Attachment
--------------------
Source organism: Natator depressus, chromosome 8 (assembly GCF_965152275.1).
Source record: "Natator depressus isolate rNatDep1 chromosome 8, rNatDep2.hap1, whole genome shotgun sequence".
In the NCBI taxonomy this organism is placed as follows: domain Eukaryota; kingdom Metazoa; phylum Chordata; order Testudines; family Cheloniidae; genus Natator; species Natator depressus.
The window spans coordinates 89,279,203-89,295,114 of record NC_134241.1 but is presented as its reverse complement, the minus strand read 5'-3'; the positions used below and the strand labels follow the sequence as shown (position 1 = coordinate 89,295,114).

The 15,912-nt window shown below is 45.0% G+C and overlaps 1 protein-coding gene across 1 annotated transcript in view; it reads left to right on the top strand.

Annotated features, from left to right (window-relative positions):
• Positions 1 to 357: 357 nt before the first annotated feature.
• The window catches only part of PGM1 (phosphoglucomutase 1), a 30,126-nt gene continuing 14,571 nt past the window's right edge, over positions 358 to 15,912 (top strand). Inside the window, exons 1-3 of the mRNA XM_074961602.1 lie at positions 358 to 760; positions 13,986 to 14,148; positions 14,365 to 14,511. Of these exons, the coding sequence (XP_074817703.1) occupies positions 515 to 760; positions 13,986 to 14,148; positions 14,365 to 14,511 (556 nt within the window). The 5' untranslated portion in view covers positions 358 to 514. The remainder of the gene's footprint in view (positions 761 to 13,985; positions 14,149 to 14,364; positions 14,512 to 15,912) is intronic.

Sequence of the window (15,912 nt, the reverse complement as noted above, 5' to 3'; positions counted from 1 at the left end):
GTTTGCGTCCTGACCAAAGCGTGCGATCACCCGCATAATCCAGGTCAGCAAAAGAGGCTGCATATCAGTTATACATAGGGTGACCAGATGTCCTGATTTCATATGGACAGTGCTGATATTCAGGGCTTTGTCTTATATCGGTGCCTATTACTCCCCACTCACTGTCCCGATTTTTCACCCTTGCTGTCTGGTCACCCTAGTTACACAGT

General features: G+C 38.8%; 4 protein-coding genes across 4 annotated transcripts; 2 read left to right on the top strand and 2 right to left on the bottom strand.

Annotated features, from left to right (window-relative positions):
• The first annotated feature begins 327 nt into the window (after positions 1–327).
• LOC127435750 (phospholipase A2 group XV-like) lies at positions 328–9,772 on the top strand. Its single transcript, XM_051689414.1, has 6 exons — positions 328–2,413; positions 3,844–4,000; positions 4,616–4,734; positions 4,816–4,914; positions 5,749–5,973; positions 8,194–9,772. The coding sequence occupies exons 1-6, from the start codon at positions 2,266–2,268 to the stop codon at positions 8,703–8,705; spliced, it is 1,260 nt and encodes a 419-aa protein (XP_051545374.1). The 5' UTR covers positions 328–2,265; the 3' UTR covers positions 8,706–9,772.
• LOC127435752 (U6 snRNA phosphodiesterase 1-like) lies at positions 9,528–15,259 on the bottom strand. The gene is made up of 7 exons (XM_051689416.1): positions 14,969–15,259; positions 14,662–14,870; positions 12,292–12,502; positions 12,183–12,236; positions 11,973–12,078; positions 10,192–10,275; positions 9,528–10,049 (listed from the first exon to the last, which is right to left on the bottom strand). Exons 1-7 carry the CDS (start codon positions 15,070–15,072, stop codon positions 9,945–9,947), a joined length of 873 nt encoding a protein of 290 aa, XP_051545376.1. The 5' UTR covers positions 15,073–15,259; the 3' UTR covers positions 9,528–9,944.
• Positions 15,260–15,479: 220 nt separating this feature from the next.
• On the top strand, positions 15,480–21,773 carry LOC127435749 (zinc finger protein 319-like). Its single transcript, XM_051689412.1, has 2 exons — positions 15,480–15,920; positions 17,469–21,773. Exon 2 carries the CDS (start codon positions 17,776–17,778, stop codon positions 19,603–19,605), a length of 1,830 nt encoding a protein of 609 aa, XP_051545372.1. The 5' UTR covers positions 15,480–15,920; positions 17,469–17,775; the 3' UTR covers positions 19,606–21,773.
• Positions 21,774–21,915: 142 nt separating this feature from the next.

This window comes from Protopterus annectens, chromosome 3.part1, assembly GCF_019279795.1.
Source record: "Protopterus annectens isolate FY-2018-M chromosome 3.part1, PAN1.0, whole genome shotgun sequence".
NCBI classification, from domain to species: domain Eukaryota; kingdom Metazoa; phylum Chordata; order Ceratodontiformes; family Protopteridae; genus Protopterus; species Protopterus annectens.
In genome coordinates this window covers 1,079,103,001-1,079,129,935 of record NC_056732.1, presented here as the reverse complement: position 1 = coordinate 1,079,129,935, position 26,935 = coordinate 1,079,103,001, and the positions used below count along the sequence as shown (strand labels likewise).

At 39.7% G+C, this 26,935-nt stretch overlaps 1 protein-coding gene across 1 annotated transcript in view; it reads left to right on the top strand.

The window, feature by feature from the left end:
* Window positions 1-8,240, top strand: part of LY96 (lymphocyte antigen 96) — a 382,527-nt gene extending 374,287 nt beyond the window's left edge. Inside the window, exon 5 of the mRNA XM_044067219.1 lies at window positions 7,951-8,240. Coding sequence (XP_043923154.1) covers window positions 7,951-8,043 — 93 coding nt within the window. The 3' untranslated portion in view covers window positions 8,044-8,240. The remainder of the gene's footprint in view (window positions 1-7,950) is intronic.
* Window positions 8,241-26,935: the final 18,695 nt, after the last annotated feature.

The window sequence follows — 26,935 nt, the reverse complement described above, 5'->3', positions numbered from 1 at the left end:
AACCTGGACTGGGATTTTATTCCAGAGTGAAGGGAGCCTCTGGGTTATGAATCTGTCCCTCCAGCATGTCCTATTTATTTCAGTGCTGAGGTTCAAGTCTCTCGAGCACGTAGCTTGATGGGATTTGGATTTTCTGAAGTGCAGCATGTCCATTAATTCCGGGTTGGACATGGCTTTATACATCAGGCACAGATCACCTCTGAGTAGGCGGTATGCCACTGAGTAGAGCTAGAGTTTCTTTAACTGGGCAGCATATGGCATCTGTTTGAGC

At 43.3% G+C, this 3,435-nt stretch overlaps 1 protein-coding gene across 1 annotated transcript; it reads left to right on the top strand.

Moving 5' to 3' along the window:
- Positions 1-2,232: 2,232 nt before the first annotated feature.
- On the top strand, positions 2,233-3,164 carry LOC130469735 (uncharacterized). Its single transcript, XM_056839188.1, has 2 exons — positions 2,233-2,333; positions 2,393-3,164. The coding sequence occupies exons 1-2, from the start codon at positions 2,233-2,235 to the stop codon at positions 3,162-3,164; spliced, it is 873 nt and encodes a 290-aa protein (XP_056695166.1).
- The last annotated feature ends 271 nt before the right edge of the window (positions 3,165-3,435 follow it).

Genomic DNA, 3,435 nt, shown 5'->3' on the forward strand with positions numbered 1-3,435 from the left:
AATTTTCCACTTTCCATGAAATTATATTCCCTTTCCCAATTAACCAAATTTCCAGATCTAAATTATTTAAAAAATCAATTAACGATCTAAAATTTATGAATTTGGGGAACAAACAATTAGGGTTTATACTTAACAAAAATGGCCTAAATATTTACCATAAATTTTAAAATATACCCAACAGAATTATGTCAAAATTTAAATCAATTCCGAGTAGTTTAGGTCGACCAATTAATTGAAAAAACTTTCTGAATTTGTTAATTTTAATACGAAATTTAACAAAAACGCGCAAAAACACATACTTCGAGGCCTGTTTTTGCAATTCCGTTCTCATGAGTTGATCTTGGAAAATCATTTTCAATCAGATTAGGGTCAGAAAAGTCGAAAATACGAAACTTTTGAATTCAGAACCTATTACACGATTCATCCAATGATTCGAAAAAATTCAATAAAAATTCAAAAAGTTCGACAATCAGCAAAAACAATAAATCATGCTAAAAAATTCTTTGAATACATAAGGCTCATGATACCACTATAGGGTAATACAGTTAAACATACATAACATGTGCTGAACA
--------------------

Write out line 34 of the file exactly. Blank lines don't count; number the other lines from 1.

Genomic DNA, 3,435 nt, shown 5'->3' on the forward strand with positions numbered 1-3,435 from the left: